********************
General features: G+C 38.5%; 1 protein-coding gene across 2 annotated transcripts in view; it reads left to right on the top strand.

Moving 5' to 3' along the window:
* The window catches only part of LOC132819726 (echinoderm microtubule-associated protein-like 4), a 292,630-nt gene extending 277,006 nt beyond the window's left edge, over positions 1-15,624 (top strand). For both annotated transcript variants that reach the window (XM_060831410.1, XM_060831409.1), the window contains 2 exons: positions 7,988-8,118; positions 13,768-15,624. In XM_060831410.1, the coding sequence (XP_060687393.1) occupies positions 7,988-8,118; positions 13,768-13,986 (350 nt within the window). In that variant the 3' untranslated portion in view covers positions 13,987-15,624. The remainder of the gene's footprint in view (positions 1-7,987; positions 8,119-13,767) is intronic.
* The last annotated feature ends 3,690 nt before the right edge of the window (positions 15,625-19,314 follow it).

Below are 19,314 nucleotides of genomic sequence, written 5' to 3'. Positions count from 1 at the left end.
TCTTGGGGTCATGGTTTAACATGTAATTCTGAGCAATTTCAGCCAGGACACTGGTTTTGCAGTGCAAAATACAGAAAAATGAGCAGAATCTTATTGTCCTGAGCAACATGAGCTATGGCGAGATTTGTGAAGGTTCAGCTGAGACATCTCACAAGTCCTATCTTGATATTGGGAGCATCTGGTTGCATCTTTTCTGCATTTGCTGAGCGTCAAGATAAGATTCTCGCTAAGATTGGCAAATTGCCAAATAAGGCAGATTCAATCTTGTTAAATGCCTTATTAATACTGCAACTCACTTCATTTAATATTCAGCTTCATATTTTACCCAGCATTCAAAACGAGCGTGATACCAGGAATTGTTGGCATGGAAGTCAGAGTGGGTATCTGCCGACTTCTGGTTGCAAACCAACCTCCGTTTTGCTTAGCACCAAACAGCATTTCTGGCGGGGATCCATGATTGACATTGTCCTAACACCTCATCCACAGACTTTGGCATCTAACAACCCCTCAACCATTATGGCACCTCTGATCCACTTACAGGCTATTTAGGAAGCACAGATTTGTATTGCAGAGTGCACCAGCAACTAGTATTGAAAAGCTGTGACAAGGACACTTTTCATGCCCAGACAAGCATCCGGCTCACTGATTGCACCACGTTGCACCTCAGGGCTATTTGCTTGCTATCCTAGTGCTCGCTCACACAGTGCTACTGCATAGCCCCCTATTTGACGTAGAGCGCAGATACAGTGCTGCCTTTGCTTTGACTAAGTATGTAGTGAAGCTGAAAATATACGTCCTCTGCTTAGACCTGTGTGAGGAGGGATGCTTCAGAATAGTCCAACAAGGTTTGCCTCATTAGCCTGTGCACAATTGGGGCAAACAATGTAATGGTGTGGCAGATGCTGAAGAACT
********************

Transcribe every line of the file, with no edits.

General features: G+C 38.5%; 1 protein-coding gene across 2 annotated transcripts in view; it reads left to right on the top strand.

Moving 5' to 3' along the window:
* The window catches only part of LOC132819726 (echinoderm microtubule-associated protein-like 4), a 292,630-nt gene extending 277,006 nt beyond the window's left edge, over positions 1-15,624 (top strand). For both annotated transcript variants that reach the window (XM_060831410.1, XM_060831409.1), the window contains 2 exons: positions 7,988-8,118; positions 13,768-15,624. In XM_060831410.1, the coding sequence (XP_060687393.1) occupies positions 7,988-8,118; positions 13,768-13,986 (350 nt within the window). In that variant the 3' untranslated portion in view covers positions 13,987-15,624. The remainder of the gene's footprint in view (positions 1-7,987; positions 8,119-13,767) is intronic.
* The last annotated feature ends 3,690 nt before the right edge of the window (positions 15,625-19,314 follow it).

Below are 19,314 nucleotides of genomic sequence, written 5' to 3'. Positions count from 1 at the left end.
TCTTGGGGTCATGGTTTAACATGTAATTCTGAGCAATTTCAGCCAGGACACTGGTTTTGCAGTGCAAAATACAGAAAAATGAGCAGAATCTTATTGTCCTGAGCAACATGAGCTATGGCGAGATTTGTGAAGGTTCAGCTGAGACATCTCACAAGTCCTATCTTGATATTGGGAGCATCTGGTTGCATCTTTTCTGCATTTGCTGAGCGTCAAGATAAGATTCTCGCTAAGATTGGCAAATTGCCAAATAAGGCAGATTCAATCTTGTTAAATGCCTTATTAATACTGCAACTCACTTCATTTAATATTCAGCTTCATATTTTACCCAGCATTCAAAACGAGCGTGATACCAGGAATTGTTGGCATGGAAGTCAGAGTGGGTATCTGCCGACTTCTGGTTGCAAACCAACCTCCGTTTTGCTTAGCACCAAACAGCATTTCTGGCGGGGATCCATGATTGACATTGTCCTAACACCTCATCCACAGACTTTGGCATCTAACAACCCCTCAACCATTATGGCACCTCTGATCCACTTACAGGCTATTTAGGAAGCACAGATTTGTATTGCAGAGTGCACCAGCAACTAGTATTGAAAAGCTGTGACAAGGACACTTTTCATGCCCAGACAAGCATCCGGCTCACTGATTGCACCACGTTGCACCTCAGGGCTATTTGCTTGCTATCCTAGTGCTCGCTCACACAGTGCTACTGCATAGCCCCCTATTTGACGTAGAGCGCAGATACAGTGCTGCCTTTGCTTTGACTAAGTATGTAGTGAAGCTGAAAATATACGTCCTCTGCTTAGACCTGTGTGAGGAGGGATGCTTCAGAATAGTCCAACAAGGTTTGCCTCATTAGCCTGTGCACAATTGGGGCAAACAATGTAATGGTGTGGCAGATGCTGAAGAACT